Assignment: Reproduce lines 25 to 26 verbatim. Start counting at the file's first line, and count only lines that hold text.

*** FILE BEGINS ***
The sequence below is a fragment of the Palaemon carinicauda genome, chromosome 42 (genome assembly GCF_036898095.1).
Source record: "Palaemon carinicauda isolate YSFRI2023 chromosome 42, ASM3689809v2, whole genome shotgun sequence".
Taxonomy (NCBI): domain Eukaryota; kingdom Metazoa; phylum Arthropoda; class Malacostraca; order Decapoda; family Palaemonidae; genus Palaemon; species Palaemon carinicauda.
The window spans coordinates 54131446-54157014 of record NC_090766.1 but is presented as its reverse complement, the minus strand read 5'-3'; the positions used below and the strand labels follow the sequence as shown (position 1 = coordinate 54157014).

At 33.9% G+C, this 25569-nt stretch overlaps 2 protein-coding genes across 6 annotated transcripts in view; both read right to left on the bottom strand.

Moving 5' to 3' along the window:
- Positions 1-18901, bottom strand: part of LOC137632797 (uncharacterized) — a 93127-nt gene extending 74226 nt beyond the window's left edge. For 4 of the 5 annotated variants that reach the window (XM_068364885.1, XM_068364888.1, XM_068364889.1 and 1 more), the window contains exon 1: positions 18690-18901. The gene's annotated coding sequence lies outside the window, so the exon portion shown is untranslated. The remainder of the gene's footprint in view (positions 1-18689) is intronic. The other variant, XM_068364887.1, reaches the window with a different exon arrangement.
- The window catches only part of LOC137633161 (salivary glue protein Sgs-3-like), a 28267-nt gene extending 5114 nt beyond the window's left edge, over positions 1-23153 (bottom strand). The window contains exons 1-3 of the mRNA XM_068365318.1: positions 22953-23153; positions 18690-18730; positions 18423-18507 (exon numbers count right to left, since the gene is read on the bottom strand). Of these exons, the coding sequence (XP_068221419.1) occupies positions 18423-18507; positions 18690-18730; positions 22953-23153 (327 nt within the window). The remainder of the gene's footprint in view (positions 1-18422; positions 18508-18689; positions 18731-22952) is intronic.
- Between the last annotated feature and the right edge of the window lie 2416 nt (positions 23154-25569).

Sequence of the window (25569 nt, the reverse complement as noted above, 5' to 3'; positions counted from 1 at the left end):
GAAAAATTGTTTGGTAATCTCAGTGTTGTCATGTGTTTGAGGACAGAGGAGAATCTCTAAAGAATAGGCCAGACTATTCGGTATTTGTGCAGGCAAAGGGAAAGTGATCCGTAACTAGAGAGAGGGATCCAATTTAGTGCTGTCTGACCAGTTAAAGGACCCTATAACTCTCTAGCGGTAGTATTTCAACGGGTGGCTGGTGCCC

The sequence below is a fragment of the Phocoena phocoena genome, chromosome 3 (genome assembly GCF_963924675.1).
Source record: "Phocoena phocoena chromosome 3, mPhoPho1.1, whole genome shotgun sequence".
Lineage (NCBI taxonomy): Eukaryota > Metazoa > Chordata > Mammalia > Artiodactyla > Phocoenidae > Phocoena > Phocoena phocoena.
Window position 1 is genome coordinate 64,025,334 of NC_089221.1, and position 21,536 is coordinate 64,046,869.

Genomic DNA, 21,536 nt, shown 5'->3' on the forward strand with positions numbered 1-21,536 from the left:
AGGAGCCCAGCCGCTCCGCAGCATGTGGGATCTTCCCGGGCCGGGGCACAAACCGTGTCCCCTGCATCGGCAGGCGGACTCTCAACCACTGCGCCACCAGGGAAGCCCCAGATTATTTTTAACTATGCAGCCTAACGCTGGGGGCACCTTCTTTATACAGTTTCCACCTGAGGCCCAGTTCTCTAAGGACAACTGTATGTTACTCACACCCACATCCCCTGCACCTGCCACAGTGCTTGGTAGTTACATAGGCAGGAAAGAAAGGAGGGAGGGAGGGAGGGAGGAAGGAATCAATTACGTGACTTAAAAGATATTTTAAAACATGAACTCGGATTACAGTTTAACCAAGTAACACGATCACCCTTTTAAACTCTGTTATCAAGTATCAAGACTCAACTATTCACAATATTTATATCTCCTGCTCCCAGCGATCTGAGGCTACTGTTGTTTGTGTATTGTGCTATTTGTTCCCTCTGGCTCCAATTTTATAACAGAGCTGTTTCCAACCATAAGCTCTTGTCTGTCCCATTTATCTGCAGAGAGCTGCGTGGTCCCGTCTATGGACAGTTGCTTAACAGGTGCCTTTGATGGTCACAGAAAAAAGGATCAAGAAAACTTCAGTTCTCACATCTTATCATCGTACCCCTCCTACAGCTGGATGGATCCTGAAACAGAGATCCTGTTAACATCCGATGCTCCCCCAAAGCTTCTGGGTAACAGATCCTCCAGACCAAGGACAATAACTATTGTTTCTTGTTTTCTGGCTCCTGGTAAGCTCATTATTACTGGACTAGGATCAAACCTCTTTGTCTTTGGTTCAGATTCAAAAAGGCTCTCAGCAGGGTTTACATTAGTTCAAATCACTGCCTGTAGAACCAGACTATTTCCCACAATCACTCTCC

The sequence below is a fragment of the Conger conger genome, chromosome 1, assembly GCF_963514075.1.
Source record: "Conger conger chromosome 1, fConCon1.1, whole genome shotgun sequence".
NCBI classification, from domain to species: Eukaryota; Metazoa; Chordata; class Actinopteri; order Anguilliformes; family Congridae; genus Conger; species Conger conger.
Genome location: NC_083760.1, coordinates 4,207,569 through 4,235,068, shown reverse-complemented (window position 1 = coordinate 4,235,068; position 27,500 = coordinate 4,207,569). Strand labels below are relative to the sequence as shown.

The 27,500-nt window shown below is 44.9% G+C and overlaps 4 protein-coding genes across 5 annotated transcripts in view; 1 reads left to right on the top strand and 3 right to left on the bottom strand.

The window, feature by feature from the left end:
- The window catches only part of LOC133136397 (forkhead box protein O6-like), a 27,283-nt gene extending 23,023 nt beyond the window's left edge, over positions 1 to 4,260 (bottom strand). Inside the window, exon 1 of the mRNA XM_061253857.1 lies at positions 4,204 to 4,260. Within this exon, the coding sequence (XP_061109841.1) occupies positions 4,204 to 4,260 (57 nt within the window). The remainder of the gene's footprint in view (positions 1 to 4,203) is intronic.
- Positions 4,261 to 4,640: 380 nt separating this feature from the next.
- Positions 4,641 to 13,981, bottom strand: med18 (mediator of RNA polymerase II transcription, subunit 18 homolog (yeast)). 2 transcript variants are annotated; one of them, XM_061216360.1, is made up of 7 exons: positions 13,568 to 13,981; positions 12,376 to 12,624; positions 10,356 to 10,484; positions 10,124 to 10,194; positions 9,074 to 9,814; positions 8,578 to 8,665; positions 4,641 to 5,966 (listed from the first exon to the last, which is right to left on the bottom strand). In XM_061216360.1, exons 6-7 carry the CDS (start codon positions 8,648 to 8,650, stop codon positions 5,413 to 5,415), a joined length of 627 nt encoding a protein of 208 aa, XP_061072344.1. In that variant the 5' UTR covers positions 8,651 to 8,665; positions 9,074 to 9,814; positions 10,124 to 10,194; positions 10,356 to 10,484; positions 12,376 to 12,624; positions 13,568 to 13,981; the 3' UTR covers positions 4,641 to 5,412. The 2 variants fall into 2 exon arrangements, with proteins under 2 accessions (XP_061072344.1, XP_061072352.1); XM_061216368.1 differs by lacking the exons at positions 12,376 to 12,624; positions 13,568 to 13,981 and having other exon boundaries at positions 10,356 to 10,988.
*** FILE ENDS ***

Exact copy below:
- Positions 4,261 to 4,640: 380 nt separating this feature from the next.
- Positions 4,641 to 13,981, bottom strand: med18 (mediator of RNA polymerase II transcription, subunit 18 homolog (yeast)). 2 transcript variants are annotated; one of them, XM_061216360.1, is made up of 7 exons: positions 13,568 to 13,981; positions 12,376 to 12,624; positions 10,356 to 10,484; positions 10,124 to 10,194; positions 9,074 to 9,814; positions 8,578 to 8,665; positions 4,641 to 5,966 (listed from the first exon to the last, which is right to left on the bottom strand). In XM_061216360.1, exons 6-7 carry the CDS (start codon positions 8,648 to 8,650, stop codon positions 5,413 to 5,415), a joined length of 627 nt encoding a protein of 208 aa, XP_061072344.1. In that variant the 5' UTR covers positions 8,651 to 8,665; positions 9,074 to 9,814; positions 10,124 to 10,194; positions 10,356 to 10,484; positions 12,376 to 12,624; positions 13,568 to 13,981; the 3' UTR covers positions 4,641 to 5,412. The 2 variants fall into 2 exon arrangements, with proteins under 2 accessions (XP_061072344.1, XP_061072352.1); XM_061216368.1 differs by lacking the exons at positions 12,376 to 12,624; positions 13,568 to 13,981 and having other exon boundaries at positions 10,356 to 10,988.